My collection of games is pretty large; it’s big enough that I can’t even estimate the actual number of physical games I own, let alone the digital ones. As such, I’ve developed quite a backlog, since excellent games kept coming out faster than I could complete them. The fact that I spent a good chunk of the last six years playing World of Warcraft didn’t do anything to help the situation, either. As of today, I know that I have well over a hundred games – most of them brilliance waiting to be experienced – that I have yet to play. Up until a few weeks ago, I thought that this was something to be ashamed of, or at least a problem that needed to be solved. Then I came to the realisation that, perhaps without even knowing it, I’d been building myself an ark.
I’ll go through a few of the games I still have in the manufacturer’s cellophane wrap, completely untouched. Ace Attorney Investigations. Kingdom Hearts 3D: Dream Drop Distance. Final Fantasy IV: The Complete Collection. Persona 4 (for the PS2, no less). Tales of Graces f. Dark Souls. The 3rd Birthday. Kingdom Hearts: Birth by Sleep. Resident Evil 6. Silent Hill: HD Collection. The Last Story. Trails in the Sky. Valkyria Chronicles 2. The list goes on as I delve deeper and deeper into this ever-growing collection, and it barely even scratches the surface. For as many games that I have still unwrapped, there are ten more that I’ve unwrapped and yet still never played. Or maybe they were bought second-hand and never needed unwrapping in the first place.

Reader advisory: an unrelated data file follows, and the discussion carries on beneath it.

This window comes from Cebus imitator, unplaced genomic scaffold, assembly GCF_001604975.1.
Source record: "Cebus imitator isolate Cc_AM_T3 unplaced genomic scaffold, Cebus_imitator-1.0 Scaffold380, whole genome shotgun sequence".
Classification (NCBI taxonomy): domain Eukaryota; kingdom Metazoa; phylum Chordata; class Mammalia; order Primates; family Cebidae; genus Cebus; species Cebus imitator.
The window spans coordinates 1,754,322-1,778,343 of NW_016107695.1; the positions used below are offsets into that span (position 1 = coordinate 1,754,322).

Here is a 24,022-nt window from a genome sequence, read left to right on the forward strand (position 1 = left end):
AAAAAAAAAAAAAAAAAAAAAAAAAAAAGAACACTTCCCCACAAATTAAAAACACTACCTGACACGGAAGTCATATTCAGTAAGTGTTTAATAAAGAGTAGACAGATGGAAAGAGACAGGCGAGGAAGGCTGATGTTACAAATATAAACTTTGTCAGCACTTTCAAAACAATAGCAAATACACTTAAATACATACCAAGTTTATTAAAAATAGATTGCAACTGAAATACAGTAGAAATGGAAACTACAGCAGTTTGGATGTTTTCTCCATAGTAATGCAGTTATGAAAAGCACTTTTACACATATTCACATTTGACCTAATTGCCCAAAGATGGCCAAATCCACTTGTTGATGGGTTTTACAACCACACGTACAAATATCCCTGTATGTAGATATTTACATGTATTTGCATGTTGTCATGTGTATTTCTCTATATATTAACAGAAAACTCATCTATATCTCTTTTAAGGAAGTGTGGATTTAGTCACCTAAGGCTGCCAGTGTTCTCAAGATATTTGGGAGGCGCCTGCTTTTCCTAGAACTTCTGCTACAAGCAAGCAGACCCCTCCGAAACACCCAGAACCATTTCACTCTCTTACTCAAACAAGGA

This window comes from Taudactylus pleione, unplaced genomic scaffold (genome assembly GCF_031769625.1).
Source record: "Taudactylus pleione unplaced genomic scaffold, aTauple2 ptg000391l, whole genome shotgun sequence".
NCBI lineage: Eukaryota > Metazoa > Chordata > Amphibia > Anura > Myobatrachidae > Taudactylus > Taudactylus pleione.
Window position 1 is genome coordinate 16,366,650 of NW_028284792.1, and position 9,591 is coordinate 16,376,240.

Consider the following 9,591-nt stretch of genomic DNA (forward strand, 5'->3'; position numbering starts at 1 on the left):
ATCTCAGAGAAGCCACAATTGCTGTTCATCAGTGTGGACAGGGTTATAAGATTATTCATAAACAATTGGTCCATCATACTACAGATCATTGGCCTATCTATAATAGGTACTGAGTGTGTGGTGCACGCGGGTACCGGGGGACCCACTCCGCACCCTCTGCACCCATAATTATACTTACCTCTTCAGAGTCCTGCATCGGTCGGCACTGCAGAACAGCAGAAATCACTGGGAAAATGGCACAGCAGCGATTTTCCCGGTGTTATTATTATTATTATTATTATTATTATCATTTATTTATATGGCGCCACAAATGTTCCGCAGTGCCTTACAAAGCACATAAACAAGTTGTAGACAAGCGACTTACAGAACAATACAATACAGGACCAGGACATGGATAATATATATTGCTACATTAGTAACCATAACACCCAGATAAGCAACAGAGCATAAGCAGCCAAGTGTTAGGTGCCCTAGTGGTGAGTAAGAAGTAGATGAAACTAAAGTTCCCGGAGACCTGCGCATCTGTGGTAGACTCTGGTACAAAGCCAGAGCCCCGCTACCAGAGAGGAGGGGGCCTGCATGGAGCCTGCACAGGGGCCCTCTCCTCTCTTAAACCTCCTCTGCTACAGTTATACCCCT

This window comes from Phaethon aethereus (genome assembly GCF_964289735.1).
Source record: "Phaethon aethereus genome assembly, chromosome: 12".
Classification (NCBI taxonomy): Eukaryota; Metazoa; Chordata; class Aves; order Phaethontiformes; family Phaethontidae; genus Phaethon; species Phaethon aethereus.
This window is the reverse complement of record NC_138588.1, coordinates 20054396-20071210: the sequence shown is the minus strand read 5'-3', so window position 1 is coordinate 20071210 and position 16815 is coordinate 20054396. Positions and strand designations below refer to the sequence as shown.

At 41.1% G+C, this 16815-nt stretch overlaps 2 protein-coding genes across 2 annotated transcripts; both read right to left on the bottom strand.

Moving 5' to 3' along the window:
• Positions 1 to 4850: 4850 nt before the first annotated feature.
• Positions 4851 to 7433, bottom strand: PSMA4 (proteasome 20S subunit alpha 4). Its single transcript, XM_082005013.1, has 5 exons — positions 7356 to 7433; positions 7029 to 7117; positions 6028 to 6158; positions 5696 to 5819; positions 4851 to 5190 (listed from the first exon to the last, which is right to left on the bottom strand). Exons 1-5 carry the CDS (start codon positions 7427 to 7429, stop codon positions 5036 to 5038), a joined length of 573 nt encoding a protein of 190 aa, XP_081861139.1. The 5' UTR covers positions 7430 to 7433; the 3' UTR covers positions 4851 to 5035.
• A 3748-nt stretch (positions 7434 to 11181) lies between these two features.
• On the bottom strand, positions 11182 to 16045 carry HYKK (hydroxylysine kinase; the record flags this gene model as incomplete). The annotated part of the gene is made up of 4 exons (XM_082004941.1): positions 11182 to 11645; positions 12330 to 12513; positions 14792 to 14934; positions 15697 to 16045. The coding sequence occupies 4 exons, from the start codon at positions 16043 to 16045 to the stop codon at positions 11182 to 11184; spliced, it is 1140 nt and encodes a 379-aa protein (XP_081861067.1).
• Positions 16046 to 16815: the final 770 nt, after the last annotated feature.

I have chastised myself many times over what I perceived as a failure to live up to my potential as a gamer. Why were all these games sitting there, untouched for months or years, never being played? I reasoned that I must have been doing other things; certainly, I’ve become a lot busier since I’ve progressed through my twenties. I never used to have responsibilities beyond school and… well, that was it. Being a teenager really was the best time to be a gamer; couple that with growing up in the 90’s and 00’s, when gaming was really starting to get into the swing of things, and you have the recipe for gaming paradise. Which it was, for many years, until I decided that university wasn’t for me. This, of course, meant getting a job. It was all downhill from there.
Nowadays, I have to balance the requirements of what is effectively a 9-5 Monday to Friday with other duties at home. I obviously write articles twice a week, which is an obligation of sorts, but not one that I feel unhappy about. The realities of my current life are that I’ve got much less time to spend playing games than I want. Even when I specifically set time aside for gaming, I will often end up straying into other activities. Sleep is primary among them, since I both love sleep and get very little of it during the week, so weekends are for waking up at 2pm in my book. When all is said and done, I’m lucky if I can fit in even 3 hours of gaming per day. To some, this might seem like a lot, but to me it’s pittance.